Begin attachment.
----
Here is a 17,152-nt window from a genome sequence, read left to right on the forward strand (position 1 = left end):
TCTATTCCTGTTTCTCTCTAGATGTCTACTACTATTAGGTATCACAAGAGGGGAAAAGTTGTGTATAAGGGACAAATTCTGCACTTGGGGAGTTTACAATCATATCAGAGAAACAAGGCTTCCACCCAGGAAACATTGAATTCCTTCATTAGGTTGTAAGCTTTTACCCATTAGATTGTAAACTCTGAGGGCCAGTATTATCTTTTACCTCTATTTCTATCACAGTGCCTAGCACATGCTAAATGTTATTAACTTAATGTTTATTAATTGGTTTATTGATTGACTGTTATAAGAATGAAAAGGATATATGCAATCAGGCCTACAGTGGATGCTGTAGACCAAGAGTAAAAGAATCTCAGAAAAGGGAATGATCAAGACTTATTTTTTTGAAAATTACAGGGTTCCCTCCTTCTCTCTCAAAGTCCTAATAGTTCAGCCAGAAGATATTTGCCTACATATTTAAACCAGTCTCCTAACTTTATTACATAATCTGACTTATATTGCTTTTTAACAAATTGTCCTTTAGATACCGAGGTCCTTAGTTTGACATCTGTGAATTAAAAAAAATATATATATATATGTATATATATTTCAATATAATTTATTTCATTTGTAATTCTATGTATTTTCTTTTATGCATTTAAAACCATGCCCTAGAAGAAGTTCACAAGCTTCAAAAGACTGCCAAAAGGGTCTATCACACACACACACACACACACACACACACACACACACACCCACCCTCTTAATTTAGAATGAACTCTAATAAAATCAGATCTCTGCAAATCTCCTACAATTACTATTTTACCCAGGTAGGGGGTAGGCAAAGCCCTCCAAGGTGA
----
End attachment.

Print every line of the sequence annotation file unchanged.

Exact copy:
Here is a 17,152-nt window from a genome sequence, read left to right on the forward strand (position 1 = left end):
TCTATTCCTGTTTCTCTCTAGATGTCTACTACTATTAGGTATCACAAGAGGGGAAAAGTTGTGTATAAGGGACAAATTCTGCACTTGGGGAGTTTACAATCATATCAGAGAAACAAGGCTTCCACCCAGGAAACATTGAATTCCTTCATTAGGTTGTAAGCTTTTACCCATTAGATTGTAAACTCTGAGGGCCAGTATTATCTTTTACCTCTATTTCTATCACAGTGCCTAGCACATGCTAAATGTTATTAACTTAATGTTTATTAATTGGTTTATTGATTGACTGTTATAAGAATGAAAAGGATATATGCAATCAGGCCTACAGTGGATGCTGTAGACCAAGAGTAAAAGAATCTCAGAAAAGGGAATGATCAAGACTTATTTTTTTGAAAATTACAGGGTTCCCTCCTTCTCTCTCAAAGTCCTAATAGTTCAGCCAGAAGATATTTGCCTACATATTTAAACCAGTCTCCTAACTTTATTACATAATCTGACTTATATTGCTTTTTAACAAATTGTCCTTTAGATACCGAGGTCCTTAGTTTGACATCTGTGAATTAAAAAAAATATATATATATATGTATATATATTTCAATATAATTTATTTCATTTGTAATTCTATGTATTTTCTTTTATGCATTTAAAACCATGCCCTAGAAGAAGTTCACAAGCTTCAAAAGACTGCCAAAAGGGTCTATCACACACACACACACACACACACACACACACACACACACCCACCCTCTTAATTTAGAATGAACTCTAATAAAATCAGATCTCTGCAAATCTCCTACAATTACTATTTTACCCAGGTAGGGGGTAGGCAAAGCCCTCCAAGGTGA